WASHINGTON — U.S. Customs and Border Protection’s drones have had “minimal” impact on stemming illegal immigration, and the agency has drastically understated the program’s cost while failing to prove its value, an inspector general’s report said on Tuesday.

The Department of Homeland Security’s inspector general recommended the agency scrap plans to spend $443 million on additional unmanned aircraft systems, suggesting it put the money to better use.

“Notwithstanding the significant investment, we see no evidence that the drones contribute to a more secure border, and there is no reason to invest additional taxpayer funds at this time,” Inspector General John Roth said in a statement on the report titled “High Costs, Low Returns for CBP Drone Program.”

In a scathing statement that began “After spending eight years and hundreds of millions of taxpayer dollars,” the Office of the Inspector General said its second audit of the program since 2012 found Customs did not yet have a reliable way to measure the program’s performance.

It said drone surveillance helped with fewer than 2 percent of captures of people crossing the border illegally during fiscal year 2013.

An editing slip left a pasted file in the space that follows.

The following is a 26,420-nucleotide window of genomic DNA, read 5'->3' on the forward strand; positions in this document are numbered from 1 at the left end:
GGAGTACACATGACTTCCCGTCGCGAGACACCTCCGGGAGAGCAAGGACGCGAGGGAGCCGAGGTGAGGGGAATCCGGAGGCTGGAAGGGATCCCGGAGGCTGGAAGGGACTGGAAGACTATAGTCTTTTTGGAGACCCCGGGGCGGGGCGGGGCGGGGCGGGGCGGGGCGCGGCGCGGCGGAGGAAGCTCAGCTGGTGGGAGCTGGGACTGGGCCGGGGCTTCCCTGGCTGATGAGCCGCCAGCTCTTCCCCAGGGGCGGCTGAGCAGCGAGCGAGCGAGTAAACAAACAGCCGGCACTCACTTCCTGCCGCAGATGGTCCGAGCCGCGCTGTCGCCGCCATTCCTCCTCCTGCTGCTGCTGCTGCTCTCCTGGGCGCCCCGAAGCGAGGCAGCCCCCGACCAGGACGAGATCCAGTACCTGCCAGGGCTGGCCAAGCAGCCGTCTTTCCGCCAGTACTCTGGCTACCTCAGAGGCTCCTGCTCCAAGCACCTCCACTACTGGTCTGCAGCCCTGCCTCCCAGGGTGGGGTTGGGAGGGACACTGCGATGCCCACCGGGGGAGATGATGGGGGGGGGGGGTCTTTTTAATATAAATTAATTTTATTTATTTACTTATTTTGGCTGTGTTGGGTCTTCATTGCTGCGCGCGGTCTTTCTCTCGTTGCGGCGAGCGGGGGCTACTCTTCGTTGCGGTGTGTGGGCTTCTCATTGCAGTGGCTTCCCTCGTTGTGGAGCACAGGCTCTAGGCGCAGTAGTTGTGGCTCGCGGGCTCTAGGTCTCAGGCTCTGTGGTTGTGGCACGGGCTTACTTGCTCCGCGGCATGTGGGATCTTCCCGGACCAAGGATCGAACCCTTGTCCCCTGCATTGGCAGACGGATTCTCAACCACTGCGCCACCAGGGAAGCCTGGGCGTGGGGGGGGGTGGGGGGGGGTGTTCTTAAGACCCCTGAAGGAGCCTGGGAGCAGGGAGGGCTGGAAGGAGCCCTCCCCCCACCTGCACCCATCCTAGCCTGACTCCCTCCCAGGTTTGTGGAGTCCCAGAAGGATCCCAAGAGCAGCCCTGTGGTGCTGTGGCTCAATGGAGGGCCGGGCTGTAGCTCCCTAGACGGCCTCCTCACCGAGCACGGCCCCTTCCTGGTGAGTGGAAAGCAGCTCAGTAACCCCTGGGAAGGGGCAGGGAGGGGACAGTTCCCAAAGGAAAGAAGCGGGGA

While Custom’s Office of Air and Marine calculated the cost of operating a drone at $2,468 per hour, the inspector general’s office put the actual hourly rate at $12,255. Tuesday’s report said the agency’s estimate did not include key expenses, such as salaries for operators and equipment.

“We disagree with the report, and we feel it inaccurately portrays the program’s effectiveness,” Customs and Border Protection spokesman Carlos Lazo said. He said the agency was not expanding the program, as the report suggests, and aimed to keep it at 10 aircraft.

The inspector general said Customs “has touted drone surveillance of the entire Southwest Border (1,993 miles from Texas to California),” but coverage was actually limited to a 100-mile stretch in Arizona and 70 miles in Texas.

The report also said the Office of Air and Marine failed to meet its flight goal of 16 hours per day, 365 days per year. The drones, often grounded by weather, “were airborne only 22 percent of those goal hours.”

Customs temporarily grounded its drone fleet in January 2014 after a crew had to crash a pilotless craft off the Southern California coast because of a mechanical problem.

Lazo said the agency had nine unmanned planes and would replace the one lost last year.